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  • Ginette Rhodes Therapy

This article speaks brilliantly on what I believe about Therapy and Healing Justice

https://www.talkspace.com/blog/mental-health-is-political/

Please read the whole article. Here are some snippets:


"Healing justice challenges everyone in the mental health field to acknowledge that wellness isn’t just individual: it is inherently political. That’s because our health is shaped by our identities and our access to resources. But that’s also because the mental health establishment itself has long been complicit in the criminalization and abuse of marginalized people in the United States, especially communities color and LGBTQ communities.

In order to truly do no harm, therapists must acknowledge this history. They also must develop crucial skills to not just affirm marginalized clients, but to support the reality that healing goes beyond individualized treatment and encompasses the lived, political and economic conditions of our world."



"Mental health is expansive: it is shaped by all the histories and systems that shape how we experience the world. That’s why, according to healing justice practitioners, we can only achieve well-being through systemic change."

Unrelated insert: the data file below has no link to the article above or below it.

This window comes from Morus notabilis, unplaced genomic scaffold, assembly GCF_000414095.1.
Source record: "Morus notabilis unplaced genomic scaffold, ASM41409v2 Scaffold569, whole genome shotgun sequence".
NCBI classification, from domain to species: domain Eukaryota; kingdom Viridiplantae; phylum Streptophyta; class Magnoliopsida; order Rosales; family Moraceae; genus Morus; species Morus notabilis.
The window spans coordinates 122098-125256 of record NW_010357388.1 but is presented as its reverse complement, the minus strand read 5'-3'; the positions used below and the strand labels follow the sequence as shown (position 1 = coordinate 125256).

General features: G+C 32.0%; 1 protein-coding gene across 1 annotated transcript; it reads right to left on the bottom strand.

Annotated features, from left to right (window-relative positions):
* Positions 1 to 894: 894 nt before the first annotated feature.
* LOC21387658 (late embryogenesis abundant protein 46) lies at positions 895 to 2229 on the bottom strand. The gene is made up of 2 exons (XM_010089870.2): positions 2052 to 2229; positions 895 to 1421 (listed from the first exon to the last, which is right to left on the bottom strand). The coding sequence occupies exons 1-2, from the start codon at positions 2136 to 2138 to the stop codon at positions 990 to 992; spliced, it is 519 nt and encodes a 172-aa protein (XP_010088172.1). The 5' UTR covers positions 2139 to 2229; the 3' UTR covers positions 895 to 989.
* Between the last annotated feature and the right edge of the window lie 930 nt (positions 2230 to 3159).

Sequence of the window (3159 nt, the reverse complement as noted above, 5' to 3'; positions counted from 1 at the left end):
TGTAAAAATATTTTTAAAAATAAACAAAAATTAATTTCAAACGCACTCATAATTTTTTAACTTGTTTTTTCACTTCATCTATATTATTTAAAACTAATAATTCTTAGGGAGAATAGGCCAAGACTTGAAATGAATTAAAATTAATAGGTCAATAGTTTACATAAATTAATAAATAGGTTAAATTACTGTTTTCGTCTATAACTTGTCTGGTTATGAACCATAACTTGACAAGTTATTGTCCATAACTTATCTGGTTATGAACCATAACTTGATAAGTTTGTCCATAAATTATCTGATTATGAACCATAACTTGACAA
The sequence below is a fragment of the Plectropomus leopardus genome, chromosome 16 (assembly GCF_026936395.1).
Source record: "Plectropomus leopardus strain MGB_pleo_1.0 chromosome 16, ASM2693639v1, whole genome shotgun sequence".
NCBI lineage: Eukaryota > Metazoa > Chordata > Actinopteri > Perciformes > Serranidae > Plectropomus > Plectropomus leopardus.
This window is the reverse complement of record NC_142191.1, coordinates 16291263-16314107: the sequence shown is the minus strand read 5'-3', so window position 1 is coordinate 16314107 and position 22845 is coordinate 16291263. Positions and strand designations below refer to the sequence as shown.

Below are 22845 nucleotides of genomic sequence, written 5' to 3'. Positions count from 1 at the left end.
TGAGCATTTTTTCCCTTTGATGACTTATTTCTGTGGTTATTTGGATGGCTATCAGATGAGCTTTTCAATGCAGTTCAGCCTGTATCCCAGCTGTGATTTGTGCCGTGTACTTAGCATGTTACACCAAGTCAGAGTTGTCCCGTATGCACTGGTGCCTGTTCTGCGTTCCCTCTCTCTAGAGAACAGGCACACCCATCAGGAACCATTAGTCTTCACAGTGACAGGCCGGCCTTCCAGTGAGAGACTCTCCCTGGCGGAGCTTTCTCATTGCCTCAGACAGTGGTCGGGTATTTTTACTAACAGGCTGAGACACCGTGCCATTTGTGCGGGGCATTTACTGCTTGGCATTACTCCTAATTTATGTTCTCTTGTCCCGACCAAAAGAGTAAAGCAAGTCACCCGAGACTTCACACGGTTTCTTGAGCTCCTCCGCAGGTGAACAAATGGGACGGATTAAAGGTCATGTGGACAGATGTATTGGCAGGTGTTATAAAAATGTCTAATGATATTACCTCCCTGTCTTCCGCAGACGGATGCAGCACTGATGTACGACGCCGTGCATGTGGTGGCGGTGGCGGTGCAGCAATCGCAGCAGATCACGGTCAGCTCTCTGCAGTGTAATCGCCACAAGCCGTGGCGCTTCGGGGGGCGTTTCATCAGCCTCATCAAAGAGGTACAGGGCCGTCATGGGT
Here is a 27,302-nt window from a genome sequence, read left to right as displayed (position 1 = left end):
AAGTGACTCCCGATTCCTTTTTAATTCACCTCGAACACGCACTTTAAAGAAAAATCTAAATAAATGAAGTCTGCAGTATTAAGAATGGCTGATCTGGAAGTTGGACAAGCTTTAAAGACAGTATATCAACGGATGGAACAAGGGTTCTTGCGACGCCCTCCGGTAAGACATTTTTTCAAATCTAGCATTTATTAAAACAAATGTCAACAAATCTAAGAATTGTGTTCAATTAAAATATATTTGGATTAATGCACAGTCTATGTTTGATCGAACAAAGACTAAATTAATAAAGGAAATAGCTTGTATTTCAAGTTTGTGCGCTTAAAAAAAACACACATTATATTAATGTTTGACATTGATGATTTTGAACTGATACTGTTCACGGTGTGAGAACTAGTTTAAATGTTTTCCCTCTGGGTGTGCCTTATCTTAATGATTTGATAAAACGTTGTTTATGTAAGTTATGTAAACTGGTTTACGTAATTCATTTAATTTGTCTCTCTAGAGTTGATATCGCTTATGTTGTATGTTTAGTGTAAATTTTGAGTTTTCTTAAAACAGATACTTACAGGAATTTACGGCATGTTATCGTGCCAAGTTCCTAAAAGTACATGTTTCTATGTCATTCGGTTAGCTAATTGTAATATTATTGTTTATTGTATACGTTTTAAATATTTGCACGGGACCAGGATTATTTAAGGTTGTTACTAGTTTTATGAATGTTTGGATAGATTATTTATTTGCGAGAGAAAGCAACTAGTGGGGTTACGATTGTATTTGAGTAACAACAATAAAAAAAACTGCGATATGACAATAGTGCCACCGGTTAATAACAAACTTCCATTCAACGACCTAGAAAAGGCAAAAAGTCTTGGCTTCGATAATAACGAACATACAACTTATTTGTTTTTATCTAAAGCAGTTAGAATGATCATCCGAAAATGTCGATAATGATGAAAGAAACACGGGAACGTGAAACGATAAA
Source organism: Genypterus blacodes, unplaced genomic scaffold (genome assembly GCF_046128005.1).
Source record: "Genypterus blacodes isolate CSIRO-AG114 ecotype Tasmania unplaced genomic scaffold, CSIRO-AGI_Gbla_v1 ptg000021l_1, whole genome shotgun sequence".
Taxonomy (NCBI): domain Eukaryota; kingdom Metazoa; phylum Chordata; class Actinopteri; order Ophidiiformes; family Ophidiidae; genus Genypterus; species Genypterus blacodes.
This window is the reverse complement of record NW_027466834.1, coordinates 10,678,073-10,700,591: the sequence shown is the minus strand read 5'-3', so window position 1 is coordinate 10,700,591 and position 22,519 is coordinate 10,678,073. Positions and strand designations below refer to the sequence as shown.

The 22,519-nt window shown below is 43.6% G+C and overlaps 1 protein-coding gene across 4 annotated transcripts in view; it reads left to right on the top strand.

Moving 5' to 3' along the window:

"Healing justice emphasizes the historical violence — such as colonization and slavery — and contemporary oppression — such as the prison industrial complex — that shape collective well-being.

“Our mental health is impacted by our entire ecosystem,” said Yolo Akili Robinson, Founder and Executive Director of Black Emotional and Mental Health Collective, a group of wellness workers dedicated to the healing of Black communities. “Healing justice really says in order for us to heal, we must transform the entire ecosystem.”

Healing justice challenges everyone in the mental health field to acknowledge that wellness isn’t just individual: it is inherently political. That’s because our health is shaped by our identities and our access to resources. But that’s also because the mental health establishment itself has long been complicit in the criminalization and abuse of marginalized people in the United States, especially communities color and LGBTQ communities.

In order to truly do no harm, therapists must acknowledge this history. They also must develop crucial skills to not just affirm marginalized clients, but to support the reality that healing goes beyond individualized treatment and encompasses the lived, political and economic conditions of our world."



As a practitioner, this is the motto I choose to live by. Therapy IS political.

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